(Peggy's quotes are in italics.)
Add to the list of affairs to remember:
By Karen S. Peterson
The list of influential men whose careers have been derailed by adultery is growing longer.
Kentucky Gov. Paul Patton this week tearfully acknowledged an affair and announced that he would not run for the U.S. Senate. Respected Chicago Tribune columnist Bob Greene resigned last month after acknowledging that he had a sexual relationship with a girl in her late teens whom he met through his column. He said there were ''indiscretions in my life that I am not proud of.''
They join others, including Rep. Gary Condit and President Clinton, who have had affairs to remember.
These are smart, sophisticated men. Perhaps someday the list will include well-known women in prestigious careers. But so far, the names in the news tend to be male.
So much is at stake in the office and at home. Why would these men take such a chance? Those who study extramarital affairs say a few extra factors are often at play when the very powerful stray:
* A sense of entitlement. ''For certain prominent men, (it) goes along with their position. It is part of the culture they live in,'' says Baltimore psychologist Shirley Glass, who researches extramarital attachments. ''They do not consider their behavior unusual as they look around at their peers.''
These men have a different mind-set, says Peggy Vaughan, author of The Monogamy Myth. ''There is a sense among the very powerful that they work very hard and deserve whatever they want. They are 'go-ahead' guys accustomed to getting whatever they want. They don't ask themselves why. They ask, 'Why not?' ''
Michele Weiner-Davis, a marital therapist in Woodstock, Ill., says: ''They believe they are above it all. They won't be found out. They can outsmart the system.''
* An ability to compartmentalize. They can put different aspects of their lives into different emotional drawers. ''These men do not think they are harming anybody. The interesting thing is, many would consider themselves committed to their families and marriages,'' says Glass, whose book Not Just Friends is due in January.
They are able to ''ignore, rationalize and not consider the consequences,'' Vaughan says.
* An expectation of silence. ''There is a certain collusion, an acceptance'' of the affair among the peers and associates of the powerful, Vaughan says. Her Web site, www.DearPeggy.com, provides information on dealing with affairs. ''The men act as if this is normal, and the people around them will often go along with that. In effect, associates support the affair and say it is business as usual. People will cover for the boss.''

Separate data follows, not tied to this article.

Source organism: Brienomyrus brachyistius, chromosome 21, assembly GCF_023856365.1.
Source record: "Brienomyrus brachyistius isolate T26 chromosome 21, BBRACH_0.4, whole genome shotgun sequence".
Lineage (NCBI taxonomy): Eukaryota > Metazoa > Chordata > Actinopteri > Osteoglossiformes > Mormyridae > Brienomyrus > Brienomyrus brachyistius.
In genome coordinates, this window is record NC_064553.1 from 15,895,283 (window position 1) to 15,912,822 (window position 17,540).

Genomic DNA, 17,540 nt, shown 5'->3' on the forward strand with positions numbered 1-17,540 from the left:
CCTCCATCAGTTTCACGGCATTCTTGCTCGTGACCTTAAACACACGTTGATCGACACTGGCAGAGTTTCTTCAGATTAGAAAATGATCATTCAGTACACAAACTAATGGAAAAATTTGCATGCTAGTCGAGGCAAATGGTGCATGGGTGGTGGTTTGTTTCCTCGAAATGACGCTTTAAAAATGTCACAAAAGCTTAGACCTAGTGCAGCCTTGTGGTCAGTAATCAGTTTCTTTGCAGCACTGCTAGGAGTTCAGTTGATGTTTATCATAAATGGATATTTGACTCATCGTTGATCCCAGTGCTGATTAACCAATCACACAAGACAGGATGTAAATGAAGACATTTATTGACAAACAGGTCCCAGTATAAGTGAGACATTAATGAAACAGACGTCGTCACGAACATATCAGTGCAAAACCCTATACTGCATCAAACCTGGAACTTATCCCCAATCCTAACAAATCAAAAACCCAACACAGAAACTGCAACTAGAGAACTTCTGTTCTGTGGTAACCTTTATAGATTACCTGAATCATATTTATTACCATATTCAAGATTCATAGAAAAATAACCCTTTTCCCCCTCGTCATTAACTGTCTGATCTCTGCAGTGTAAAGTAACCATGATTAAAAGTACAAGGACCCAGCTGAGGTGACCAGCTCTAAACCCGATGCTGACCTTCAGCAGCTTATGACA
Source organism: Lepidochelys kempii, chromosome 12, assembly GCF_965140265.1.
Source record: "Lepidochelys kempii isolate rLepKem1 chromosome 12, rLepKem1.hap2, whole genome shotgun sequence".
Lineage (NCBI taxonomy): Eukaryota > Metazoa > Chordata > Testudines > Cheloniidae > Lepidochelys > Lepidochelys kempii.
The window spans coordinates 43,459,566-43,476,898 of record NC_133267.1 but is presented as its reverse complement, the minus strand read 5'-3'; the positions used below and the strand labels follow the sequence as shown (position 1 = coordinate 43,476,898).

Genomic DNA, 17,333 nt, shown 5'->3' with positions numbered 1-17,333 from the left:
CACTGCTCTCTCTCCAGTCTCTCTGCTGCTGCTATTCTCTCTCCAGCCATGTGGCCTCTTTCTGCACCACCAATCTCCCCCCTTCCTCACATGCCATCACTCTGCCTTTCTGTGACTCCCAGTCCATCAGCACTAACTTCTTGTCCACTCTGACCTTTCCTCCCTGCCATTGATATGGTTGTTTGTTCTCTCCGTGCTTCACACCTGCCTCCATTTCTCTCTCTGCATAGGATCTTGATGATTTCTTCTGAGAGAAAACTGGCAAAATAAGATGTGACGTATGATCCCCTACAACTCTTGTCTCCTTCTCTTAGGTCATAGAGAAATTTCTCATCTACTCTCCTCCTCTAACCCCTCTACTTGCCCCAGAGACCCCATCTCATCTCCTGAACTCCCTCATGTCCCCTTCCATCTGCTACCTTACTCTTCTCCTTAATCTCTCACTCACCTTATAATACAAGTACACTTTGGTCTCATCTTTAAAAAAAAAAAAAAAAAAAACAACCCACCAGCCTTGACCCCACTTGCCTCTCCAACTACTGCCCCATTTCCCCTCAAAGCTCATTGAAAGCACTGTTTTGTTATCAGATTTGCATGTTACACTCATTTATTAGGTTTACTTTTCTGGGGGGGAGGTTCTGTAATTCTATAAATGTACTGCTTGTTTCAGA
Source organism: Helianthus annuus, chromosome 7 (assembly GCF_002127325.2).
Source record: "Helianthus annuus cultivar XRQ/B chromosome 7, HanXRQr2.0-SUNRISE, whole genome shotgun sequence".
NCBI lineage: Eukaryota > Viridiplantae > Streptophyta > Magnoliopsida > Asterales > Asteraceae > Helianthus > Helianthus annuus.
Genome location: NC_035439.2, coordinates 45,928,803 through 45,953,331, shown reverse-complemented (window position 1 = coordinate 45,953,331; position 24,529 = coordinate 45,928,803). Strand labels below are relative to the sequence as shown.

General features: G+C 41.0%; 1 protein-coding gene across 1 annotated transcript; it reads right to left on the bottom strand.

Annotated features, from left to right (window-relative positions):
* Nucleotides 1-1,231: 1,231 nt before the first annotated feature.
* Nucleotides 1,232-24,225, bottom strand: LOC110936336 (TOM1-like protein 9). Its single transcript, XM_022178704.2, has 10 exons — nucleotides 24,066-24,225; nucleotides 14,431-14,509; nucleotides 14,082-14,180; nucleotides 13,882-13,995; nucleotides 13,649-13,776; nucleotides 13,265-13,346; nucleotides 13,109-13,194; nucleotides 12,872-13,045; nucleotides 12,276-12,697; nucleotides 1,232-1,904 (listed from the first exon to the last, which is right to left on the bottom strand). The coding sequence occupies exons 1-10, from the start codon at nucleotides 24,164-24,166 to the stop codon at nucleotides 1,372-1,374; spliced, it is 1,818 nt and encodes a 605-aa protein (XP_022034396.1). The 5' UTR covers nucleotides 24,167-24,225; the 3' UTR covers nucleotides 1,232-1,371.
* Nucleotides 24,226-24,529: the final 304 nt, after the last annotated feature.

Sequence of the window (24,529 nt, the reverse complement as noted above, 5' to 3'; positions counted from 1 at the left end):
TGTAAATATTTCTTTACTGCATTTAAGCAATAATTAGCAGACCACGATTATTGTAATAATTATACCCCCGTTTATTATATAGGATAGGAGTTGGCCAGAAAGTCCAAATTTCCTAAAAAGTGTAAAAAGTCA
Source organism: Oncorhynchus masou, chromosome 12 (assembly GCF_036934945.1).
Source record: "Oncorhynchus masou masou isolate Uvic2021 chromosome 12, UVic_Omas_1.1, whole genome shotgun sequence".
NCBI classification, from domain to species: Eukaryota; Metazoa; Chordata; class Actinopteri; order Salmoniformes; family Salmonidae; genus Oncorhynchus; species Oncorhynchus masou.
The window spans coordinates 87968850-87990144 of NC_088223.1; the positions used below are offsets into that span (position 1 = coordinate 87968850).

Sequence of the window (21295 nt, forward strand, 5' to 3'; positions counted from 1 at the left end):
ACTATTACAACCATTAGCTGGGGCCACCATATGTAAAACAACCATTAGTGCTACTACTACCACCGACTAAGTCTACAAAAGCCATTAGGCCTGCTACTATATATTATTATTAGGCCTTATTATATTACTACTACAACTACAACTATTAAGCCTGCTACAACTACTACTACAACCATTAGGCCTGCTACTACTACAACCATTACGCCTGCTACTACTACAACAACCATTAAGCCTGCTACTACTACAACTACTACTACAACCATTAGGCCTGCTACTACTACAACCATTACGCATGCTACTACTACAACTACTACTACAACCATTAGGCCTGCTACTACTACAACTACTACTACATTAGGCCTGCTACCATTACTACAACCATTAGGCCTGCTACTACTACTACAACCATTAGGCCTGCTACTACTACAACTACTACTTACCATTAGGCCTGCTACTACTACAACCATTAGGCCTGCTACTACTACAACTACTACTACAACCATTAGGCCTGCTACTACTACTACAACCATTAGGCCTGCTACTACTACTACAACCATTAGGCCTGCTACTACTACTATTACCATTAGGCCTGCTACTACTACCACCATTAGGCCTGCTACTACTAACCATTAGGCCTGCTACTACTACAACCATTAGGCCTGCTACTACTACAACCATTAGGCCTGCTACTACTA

* A need to take risks. Many powerful men ''love the danger. They thrive on it,'' says family therapist Bonnie Eaker Weil, author of Make Up, Don't Break Up. ''They need the high. It gets them going and makes them feel whole,'' especially as they age, she says.
* A magnet for women. ''Certain women are definitely attracted to power,'' says Atlanta psychiatrist Frank Pittman, author of Grow Up! ''We turn powerful men into sex objects who often have women chasing them. And as a rule, men are just not very good at saying no. Their pants come down and their brains fall out.''
Influential men also share characteristics with their not-so-famous neighbors who have extramarital affairs, experts say.
''Powerful men have affairs for the same reasons other people do,'' says Weiner-Davis, author of Divorce Remedy: The Proven 7-Step Program for Saving Your Marriage. ''That may be lust, ego-building, sensual pleasure, something lacking in the marriage.
''Affairs are not well-thought-out things. They are usually impulsive, even if there is a lot at stake. And that makes it impossible to consider all the ramifications, powerful or not.''
Those having affairs actually experience a change in brain chemicals akin to a high, Pittman says. ''The impact is a little like using cocaine. They get a little manic. They think they are bulletproof and that there will be a safety net under them to keep anything bad from happening. And they use grotesque judgment.''
Weil calls the change in brain chemicals during an affair ''the biochemical craving for connection.'' And it often kicks in at times of ''stress, loss or separation.''
Influential women exercise bad judgment, too. So far, the headlines don't feature high-status women having affairs. But that day might come, experts say.
''There is still a double standard,'' Vaughan says. ''Men's affairs are winked at, but there is a higher risk for a (married) woman in power. And women are still not accustomed to power as a group. If someday 75% of our CEOs are women, you could expect to hear about extramarital affairs.''
It is not about gender, she says. ''It is all about that assumption: 'I can do whatever I want.' ''